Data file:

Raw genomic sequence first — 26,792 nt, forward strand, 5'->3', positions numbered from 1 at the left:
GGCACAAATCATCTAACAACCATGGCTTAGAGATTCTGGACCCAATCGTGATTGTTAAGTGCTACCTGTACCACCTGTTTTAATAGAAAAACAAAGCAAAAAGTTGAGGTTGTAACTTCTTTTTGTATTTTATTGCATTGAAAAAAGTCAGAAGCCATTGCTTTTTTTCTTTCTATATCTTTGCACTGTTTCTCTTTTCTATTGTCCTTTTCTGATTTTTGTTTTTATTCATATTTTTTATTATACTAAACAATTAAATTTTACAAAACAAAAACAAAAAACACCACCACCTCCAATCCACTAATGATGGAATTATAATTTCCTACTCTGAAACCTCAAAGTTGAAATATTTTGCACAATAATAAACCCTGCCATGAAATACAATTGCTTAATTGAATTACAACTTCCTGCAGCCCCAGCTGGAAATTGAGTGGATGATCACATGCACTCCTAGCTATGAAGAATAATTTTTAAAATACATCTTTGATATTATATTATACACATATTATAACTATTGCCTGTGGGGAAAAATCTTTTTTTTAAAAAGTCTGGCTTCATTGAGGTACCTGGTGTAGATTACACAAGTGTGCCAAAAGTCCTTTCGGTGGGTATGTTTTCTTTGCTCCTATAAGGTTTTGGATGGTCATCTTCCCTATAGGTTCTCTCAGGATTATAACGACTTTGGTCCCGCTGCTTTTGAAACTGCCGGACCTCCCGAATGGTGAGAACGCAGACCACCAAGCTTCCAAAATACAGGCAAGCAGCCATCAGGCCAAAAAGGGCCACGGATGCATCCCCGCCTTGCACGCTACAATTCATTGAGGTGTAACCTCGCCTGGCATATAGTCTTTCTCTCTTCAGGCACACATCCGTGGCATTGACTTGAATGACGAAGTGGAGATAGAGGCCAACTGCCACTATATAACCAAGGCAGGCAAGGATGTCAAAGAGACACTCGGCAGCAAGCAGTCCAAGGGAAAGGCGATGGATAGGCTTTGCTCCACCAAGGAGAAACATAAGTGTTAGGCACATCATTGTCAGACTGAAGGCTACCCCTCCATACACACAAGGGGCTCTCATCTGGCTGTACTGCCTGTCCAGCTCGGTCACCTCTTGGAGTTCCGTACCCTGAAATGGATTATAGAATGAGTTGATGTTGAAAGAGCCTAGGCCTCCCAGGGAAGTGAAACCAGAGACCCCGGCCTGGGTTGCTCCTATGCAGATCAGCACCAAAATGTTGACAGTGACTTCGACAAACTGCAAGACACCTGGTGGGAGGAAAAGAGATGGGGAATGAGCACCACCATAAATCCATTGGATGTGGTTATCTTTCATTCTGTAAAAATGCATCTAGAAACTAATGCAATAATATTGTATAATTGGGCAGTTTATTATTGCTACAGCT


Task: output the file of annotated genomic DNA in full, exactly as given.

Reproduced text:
Raw genomic sequence first — 26,792 nt, forward strand, 5'->3', positions numbered from 1 at the left:
GGCACAAATCATCTAACAACCATGGCTTAGAGATTCTGGACCCAATCGTGATTGTTAAGTGCTACCTGTACCACCTGTTTTAATAGAAAAACAAAGCAAAAAGTTGAGGTTGTAACTTCTTTTTGTATTTTATTGCATTGAAAAAAGTCAGAAGCCATTGCTTTTTTTCTTTCTATATCTTTGCACTGTTTCTCTTTTCTATTGTCCTTTTCTGATTTTTGTTTTTATTCATATTTTTTATTATACTAAACAATTAAATTTTACAAAACAAAAACAAAAAACACCACCACCTCCAATCCACTAATGATGGAATTATAATTTCCTACTCTGAAACCTCAAAGTTGAAATATTTTGCACAATAATAAACCCTGCCATGAAATACAATTGCTTAATTGAATTACAACTTCCTGCAGCCCCAGCTGGAAATTGAGTGGATGATCACATGCACTCCTAGCTATGAAGAATAATTTTTAAAATACATCTTTGATATTATATTATACACATATTATAACTATTGCCTGTGGGGAAAAATCTTTTTTTTAAAAAGTCTGGCTTCATTGAGGTACCTGGTGTAGATTACACAAGTGTGCCAAAAGTCCTTTCGGTGGGTATGTTTTCTTTGCTCCTATAAGGTTTTGGATGGTCATCTTCCCTATAGGTTCTCTCAGGATTATAACGACTTTGGTCCCGCTGCTTTTGAAACTGCCGGACCTCCCGAATGGTGAGAACGCAGACCACCAAGCTTCCAAAATACAGGCAAGCAGCCATCAGGCCAAAAAGGGCCACGGATGCATCCCCGCCTTGCACGCTACAATTCATTGAGGTGTAACCTCGCCTGGCATATAGTCTTTCTCTCTTCAGGCACACATCCGTGGCATTGACTTGAATGACGAAGTGGAGATAGAGGCCAACTGCCACTATATAACCAAGGCAGGCAAGGATGTCAAAGAGACACTCGGCAGCAAGCAGTCCAAGGGAAAGGCGATGGATAGGCTTTGCTCCACCAAGGAGAAACATAAGTGTTAGGCACATCATTGTCAGACTGAAGGCTACCCCTCCATACACACAAGGGGCTCTCATCTGGCTGTACTGCCTGTCCAGCTCGGTCACCTCTTGGAGTTCCGTACCCTGAAATGGATTATAGAATGAGTTGATGTTGAAAGAGCCTAGGCCTCCCAGGGAAGTGAAACCAGAGACCCCGGCCTGGGTTGCTCCTATGCAGATCAGCACCAAAATGTTGACAGTGACTTCGACAAACTGCAAGACACCTGGTGGGAGGAAAAGAGATGGGGAATGAGCACCACCATAAATCCATTGGATGTGGTTATCTTTCATTCTGTAAAAATGCATCTAGAAACTAATGCAATAATATTGTATAATTGGGCAGTTTATTATTGCTACAGCT